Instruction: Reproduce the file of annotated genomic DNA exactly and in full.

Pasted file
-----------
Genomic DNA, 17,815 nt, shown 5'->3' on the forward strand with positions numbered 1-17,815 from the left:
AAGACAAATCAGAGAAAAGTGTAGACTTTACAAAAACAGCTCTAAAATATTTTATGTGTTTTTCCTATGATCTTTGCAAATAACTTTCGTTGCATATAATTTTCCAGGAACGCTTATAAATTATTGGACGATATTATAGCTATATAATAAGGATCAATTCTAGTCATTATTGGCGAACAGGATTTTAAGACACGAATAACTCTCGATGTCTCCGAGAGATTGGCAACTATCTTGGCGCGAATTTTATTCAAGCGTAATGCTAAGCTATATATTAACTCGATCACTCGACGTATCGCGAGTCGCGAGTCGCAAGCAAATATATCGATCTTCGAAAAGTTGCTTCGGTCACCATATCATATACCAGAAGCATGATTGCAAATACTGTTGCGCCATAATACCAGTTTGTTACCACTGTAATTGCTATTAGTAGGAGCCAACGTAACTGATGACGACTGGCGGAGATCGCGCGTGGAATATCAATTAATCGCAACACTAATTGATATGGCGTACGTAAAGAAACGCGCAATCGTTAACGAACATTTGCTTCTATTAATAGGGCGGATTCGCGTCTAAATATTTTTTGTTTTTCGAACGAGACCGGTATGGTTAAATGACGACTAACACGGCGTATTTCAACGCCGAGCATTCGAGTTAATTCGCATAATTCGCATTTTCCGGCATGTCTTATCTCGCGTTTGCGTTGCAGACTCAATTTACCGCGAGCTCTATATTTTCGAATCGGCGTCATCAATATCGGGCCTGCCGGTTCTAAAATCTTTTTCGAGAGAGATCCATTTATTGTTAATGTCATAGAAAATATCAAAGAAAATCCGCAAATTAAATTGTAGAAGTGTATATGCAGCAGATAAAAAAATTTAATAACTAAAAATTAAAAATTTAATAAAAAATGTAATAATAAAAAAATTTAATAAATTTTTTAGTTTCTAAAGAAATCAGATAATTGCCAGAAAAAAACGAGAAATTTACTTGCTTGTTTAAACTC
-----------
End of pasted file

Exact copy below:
Genomic DNA, 17,815 nt, shown 5'->3' on the forward strand with positions numbered 1-17,815 from the left:
AAGACAAATCAGAGAAAAGTGTAGACTTTACAAAAACAGCTCTAAAATATTTTATGTGTTTTTCCTATGATCTTTGCAAATAACTTTCGTTGCATATAATTTTCCAGGAACGCTTATAAATTATTGGACGATATTATAGCTATATAATAAGGATCAATTCTAGTCATTATTGGCGAACAGGATTTTAAGACACGAATAACTCTCGATGTCTCCGAGAGATTGGCAACTATCTTGGCGCGAATTTTATTCAAGCGTAATGCTAAGCTATATATTAACTCGATCACTCGACGTATCGCGAGTCGCGAGTCGCAAGCAAATATATCGATCTTCGAAAAGTTGCTTCGGTCACCATATCATATACCAGAAGCATGATTGCAAATACTGTTGCGCCATAATACCAGTTTGTTACCACTGTAATTGCTATTAGTAGGAGCCAACGTAACTGATGACGACTGGCGGAGATCGCGCGTGGAATATCAATTAATCGCAACACTAATTGATATGGCGTACGTAAAGAAACGCGCAATCGTTAACGAACATTTGCTTCTATTAATAGGGCGGATTCGCGTCTAAATATTTTTTGTTTTTCGAACGAGACCGGTATGGTTAAATGACGACTAACACGGCGTATTTCAACGCCGAGCATTCGAGTTAATTCGCATAATTCGCATTTTCCGGCATGTCTTATCTCGCGTTTGCGTTGCAGACTCAATTTACCGCGAGCTCTATATTTTCGAATCGGCGTCATCAATATCGGGCCTGCCGGTTCTAAAATCTTTTTCGAGAGAGATCCATTTATTGTTAATGTCATAGAAAATATCAAAGAAAATCCGCAAATTAAATTGTAGAAGTGTATATGCAGCAGATAAAAAAATTTAATAACTAAAAATTAAAAATTTAATAAAAAATGTAATAATAAAAAAATTTAATAAATTTTTTAGTTTCTAAAGAAATCAGATAATTGCCAGAAAAAAACGAGAAATTTACTTGCTTGTTTAAACTC